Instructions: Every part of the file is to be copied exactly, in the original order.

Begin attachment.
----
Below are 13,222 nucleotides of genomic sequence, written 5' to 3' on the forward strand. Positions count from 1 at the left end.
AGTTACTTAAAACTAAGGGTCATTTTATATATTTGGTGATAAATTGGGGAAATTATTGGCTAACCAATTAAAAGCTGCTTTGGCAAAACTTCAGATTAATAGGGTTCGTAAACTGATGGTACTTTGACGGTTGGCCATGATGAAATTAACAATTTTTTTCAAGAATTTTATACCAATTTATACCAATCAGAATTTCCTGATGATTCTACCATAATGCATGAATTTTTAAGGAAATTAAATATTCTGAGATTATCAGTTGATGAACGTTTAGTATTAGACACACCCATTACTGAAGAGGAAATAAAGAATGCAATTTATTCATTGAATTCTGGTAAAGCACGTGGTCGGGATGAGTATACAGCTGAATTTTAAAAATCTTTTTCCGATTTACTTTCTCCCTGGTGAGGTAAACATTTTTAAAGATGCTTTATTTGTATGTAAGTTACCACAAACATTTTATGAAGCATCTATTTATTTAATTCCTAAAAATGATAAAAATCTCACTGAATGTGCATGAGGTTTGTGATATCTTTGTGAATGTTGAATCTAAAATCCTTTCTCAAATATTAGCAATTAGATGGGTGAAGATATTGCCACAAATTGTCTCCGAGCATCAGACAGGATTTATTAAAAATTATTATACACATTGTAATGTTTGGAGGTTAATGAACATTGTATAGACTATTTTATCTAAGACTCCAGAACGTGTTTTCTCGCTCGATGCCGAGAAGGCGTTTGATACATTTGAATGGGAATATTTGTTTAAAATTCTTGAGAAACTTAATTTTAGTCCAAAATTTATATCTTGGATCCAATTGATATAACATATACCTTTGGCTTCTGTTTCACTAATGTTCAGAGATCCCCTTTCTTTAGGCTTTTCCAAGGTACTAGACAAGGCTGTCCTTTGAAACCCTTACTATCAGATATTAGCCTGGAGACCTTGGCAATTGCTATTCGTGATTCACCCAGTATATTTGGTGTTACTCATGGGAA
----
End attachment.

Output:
Below are 13,222 nucleotides of genomic sequence, written 5' to 3' on the forward strand. Positions count from 1 at the left end.
AGTTACTTAAAACTAAGGGTCATTTTATATATTTGGTGATAAATTGGGGAAATTATTGGCTAACCAATTAAAAGCTGCTTTGGCAAAACTTCAGATTAATAGGGTTCGTAAACTGATGGTACTTTGACGGTTGGCCATGATGAAATTAACAATTTTTTTCAAGAATTTTATACCAATTTATACCAATCAGAATTTCCTGATGATTCTACCATAATGCATGAATTTTTAAGGAAATTAAATATTCTGAGATTATCAGTTGATGAACGTTTAGTATTAGACACACCCATTACTGAAGAGGAAATAAAGAATGCAATTTATTCATTGAATTCTGGTAAAGCACGTGGTCGGGATGAGTATACAGCTGAATTTTAAAAATCTTTTTCCGATTTACTTTCTCCCTGGTGAGGTAAACATTTTTAAAGATGCTTTATTTGTATGTAAGTTACCACAAACATTTTATGAAGCATCTATTTATTTAATTCCTAAAAATGATAAAAATCTCACTGAATGTGCATGAGGTTTGTGATATCTTTGTGAATGTTGAATCTAAAATCCTTTCTCAAATATTAGCAATTAGATGGGTGAAGATATTGCCACAAATTGTCTCCGAGCATCAGACAGGATTTATTAAAAATTATTATACACATTGTAATGTTTGGAGGTTAATGAACATTGTATAGACTATTTTATCTAAGACTCCAGAACGTGTTTTCTCGCTCGATGCCGAGAAGGCGTTTGATACATTTGAATGGGAATATTTGTTTAAAATTCTTGAGAAACTTAATTTTAGTCCAAAATTTATATCTTGGATCCAATTGATATAACATATACCTTTGGCTTCTGTTTCACTAATGTTCAGAGATCCCCTTTCTTTAGGCTTTTCCAAGGTACTAGACAAGGCTGTCCTTTGAAACCCTTACTATCAGATATTAGCCTGGAGACCTTGGCAATTGCTATTCGTGATTCACCCAGTATATTTGGTGTTACTCATGGGAA